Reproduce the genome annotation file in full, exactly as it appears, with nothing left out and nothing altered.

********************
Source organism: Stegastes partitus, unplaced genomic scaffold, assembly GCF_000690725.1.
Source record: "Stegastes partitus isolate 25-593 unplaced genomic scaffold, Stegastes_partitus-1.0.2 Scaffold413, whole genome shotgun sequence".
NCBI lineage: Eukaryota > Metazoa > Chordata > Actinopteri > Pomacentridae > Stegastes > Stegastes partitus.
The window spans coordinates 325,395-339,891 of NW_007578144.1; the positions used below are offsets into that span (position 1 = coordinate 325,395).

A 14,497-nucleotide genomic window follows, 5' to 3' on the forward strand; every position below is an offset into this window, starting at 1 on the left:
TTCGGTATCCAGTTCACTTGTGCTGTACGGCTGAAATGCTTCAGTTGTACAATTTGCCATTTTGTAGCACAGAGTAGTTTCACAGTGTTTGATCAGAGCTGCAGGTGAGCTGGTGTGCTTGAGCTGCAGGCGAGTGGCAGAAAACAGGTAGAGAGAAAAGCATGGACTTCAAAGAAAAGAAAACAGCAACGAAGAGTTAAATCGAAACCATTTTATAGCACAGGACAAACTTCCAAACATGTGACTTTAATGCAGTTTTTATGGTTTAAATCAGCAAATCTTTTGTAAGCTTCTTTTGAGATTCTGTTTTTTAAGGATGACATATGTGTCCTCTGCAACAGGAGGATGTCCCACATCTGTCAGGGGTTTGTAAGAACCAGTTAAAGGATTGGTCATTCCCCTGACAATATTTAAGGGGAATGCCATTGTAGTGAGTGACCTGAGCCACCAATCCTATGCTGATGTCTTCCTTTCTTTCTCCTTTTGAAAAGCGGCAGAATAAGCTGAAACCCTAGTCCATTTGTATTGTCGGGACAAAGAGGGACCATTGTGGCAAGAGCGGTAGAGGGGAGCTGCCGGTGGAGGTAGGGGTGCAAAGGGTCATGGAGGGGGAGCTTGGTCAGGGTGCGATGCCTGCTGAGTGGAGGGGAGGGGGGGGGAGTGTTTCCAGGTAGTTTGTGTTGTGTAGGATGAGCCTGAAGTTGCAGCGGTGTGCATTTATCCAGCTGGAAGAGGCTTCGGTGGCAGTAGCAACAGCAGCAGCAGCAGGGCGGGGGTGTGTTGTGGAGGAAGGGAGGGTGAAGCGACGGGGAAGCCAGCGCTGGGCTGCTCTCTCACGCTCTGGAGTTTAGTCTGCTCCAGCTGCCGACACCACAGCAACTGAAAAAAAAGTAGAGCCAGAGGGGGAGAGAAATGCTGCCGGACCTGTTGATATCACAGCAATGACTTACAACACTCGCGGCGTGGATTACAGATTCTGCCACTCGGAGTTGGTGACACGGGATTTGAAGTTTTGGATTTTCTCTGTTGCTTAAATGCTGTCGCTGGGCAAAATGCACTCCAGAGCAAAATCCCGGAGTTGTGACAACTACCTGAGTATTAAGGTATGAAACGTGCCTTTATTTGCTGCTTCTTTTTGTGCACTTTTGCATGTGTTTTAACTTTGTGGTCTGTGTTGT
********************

Source organism: Stegastes partitus, unplaced genomic scaffold, assembly GCF_000690725.1.
Source record: "Stegastes partitus isolate 25-593 unplaced genomic scaffold, Stegastes_partitus-1.0.2 Scaffold413, whole genome shotgun sequence".
NCBI lineage: Eukaryota > Metazoa > Chordata > Actinopteri > Pomacentridae > Stegastes > Stegastes partitus.
The window spans coordinates 325,395-339,891 of NW_007578144.1; the positions used below are offsets into that span (position 1 = coordinate 325,395).

A 14,497-nucleotide genomic window follows, 5' to 3' on the forward strand; every position below is an offset into this window, starting at 1 on the left:
TTCGGTATCCAGTTCACTTGTGCTGTACGGCTGAAATGCTTCAGTTGTACAATTTGCCATTTTGTAGCACAGAGTAGTTTCACAGTGTTTGATCAGAGCTGCAGGTGAGCTGGTGTGCTTGAGCTGCAGGCGAGTGGCAGAAAACAGGTAGAGAGAAAAGCATGGACTTCAAAGAAAAGAAAACAGCAACGAAGAGTTAAATCGAAACCATTTTATAGCACAGGACAAACTTCCAAACATGTGACTTTAATGCAGTTTTTATGGTTTAAATCAGCAAATCTTTTGTAAGCTTCTTTTGAGATTCTGTTTTTTAAGGATGACATATGTGTCCTCTGCAACAGGAGGATGTCCCACATCTGTCAGGGGTTTGTAAGAACCAGTTAAAGGATTGGTCATTCCCCTGACAATATTTAAGGGGAATGCCATTGTAGTGAGTGACCTGAGCCACCAATCCTATGCTGATGTCTTCCTTTCTTTCTCCTTTTGAAAAGCGGCAGAATAAGCTGAAACCCTAGTCCATTTGTATTGTCGGGACAAAGAGGGACCATTGTGGCAAGAGCGGTAGAGGGGAGCTGCCGGTGGAGGTAGGGGTGCAAAGGGTCATGGAGGGGGAGCTTGGTCAGGGTGCGATGCCTGCTGAGTGGAGGGGAGGGGGGGGGAGTGTTTCCAGGTAGTTTGTGTTGTGTAGGATGAGCCTGAAGTTGCAGCGGTGTGCATTTATCCAGCTGGAAGAGGCTTCGGTGGCAGTAGCAACAGCAGCAGCAGCAGGGCGGGGGTGTGTTGTGGAGGAAGGGAGGGTGAAGCGACGGGGAAGCCAGCGCTGGGCTGCTCTCTCACGCTCTGGAGTTTAGTCTGCTCCAGCTGCCGACACCACAGCAACTGAAAAAAAAGTAGAGCCAGAGGGGGAGAGAAATGCTGCCGGACCTGTTGATATCACAGCAATGACTTACAACACTCGCGGCGTGGATTACAGATTCTGCCACTCGGAGTTGGTGACACGGGATTTGAAGTTTTGGATTTTCTCTGTTGCTTAAATGCTGTCGCTGGGCAAAATGCACTCCAGAGCAAAATCCCGGAGTTGTGACAACTACCTGAGTATTAAGGTATGAAACGTGCCTTTATTTGCTGCTTCTTTTTGTGCACTTTTGCATGTGTTTTAACTTTGTGGTCTGTGTTGT